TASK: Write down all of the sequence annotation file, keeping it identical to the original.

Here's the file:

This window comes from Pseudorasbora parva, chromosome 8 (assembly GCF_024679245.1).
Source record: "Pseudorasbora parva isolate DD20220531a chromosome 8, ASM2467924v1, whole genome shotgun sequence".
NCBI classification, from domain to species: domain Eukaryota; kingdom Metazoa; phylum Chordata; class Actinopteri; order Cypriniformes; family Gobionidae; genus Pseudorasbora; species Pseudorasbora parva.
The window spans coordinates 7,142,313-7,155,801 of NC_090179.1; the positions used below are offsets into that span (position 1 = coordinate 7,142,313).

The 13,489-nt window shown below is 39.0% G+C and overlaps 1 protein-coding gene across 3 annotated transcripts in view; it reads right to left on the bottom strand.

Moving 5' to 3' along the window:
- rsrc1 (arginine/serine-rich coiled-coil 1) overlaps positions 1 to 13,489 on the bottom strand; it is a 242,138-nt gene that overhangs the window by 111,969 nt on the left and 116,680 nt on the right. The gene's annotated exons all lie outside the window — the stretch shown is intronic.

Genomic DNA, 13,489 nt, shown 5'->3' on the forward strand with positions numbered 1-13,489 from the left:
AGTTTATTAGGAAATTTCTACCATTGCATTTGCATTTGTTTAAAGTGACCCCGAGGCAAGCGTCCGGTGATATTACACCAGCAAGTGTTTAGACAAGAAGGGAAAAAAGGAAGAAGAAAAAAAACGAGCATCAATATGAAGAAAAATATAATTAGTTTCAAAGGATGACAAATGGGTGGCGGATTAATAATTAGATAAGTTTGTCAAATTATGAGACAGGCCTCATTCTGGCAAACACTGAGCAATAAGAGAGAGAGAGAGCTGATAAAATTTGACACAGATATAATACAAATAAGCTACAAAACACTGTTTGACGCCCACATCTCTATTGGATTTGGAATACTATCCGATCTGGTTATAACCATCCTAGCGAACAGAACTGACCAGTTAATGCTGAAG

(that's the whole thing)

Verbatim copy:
This window comes from Pseudorasbora parva, chromosome 8 (assembly GCF_024679245.1).
Source record: "Pseudorasbora parva isolate DD20220531a chromosome 8, ASM2467924v1, whole genome shotgun sequence".
NCBI classification, from domain to species: domain Eukaryota; kingdom Metazoa; phylum Chordata; class Actinopteri; order Cypriniformes; family Gobionidae; genus Pseudorasbora; species Pseudorasbora parva.
The window spans coordinates 7,142,313-7,155,801 of NC_090179.1; the positions used below are offsets into that span (position 1 = coordinate 7,142,313).

The 13,489-nt window shown below is 39.0% G+C and overlaps 1 protein-coding gene across 3 annotated transcripts in view; it reads right to left on the bottom strand.

Moving 5' to 3' along the window:
- rsrc1 (arginine/serine-rich coiled-coil 1) overlaps positions 1 to 13,489 on the bottom strand; it is a 242,138-nt gene that overhangs the window by 111,969 nt on the left and 116,680 nt on the right. The gene's annotated exons all lie outside the window — the stretch shown is intronic.

Genomic DNA, 13,489 nt, shown 5'->3' on the forward strand with positions numbered 1-13,489 from the left:
AGTTTATTAGGAAATTTCTACCATTGCATTTGCATTTGTTTAAAGTGACCCCGAGGCAAGCGTCCGGTGATATTACACCAGCAAGTGTTTAGACAAGAAGGGAAAAAAGGAAGAAGAAAAAAAACGAGCATCAATATGAAGAAAAATATAATTAGTTTCAAAGGATGACAAATGGGTGGCGGATTAATAATTAGATAAGTTTGTCAAATTATGAGACAGGCCTCATTCTGGCAAACACTGAGCAATAAGAGAGAGAGAGAGCTGATAAAATTTGACACAGATATAATACAAATAAGCTACAAAACACTGTTTGACGCCCACATCTCTATTGGATTTGGAATACTATCCGATCTGGTTATAACCATCCTAGCGAACAGAACTGACCAGTTAATGCTGAAG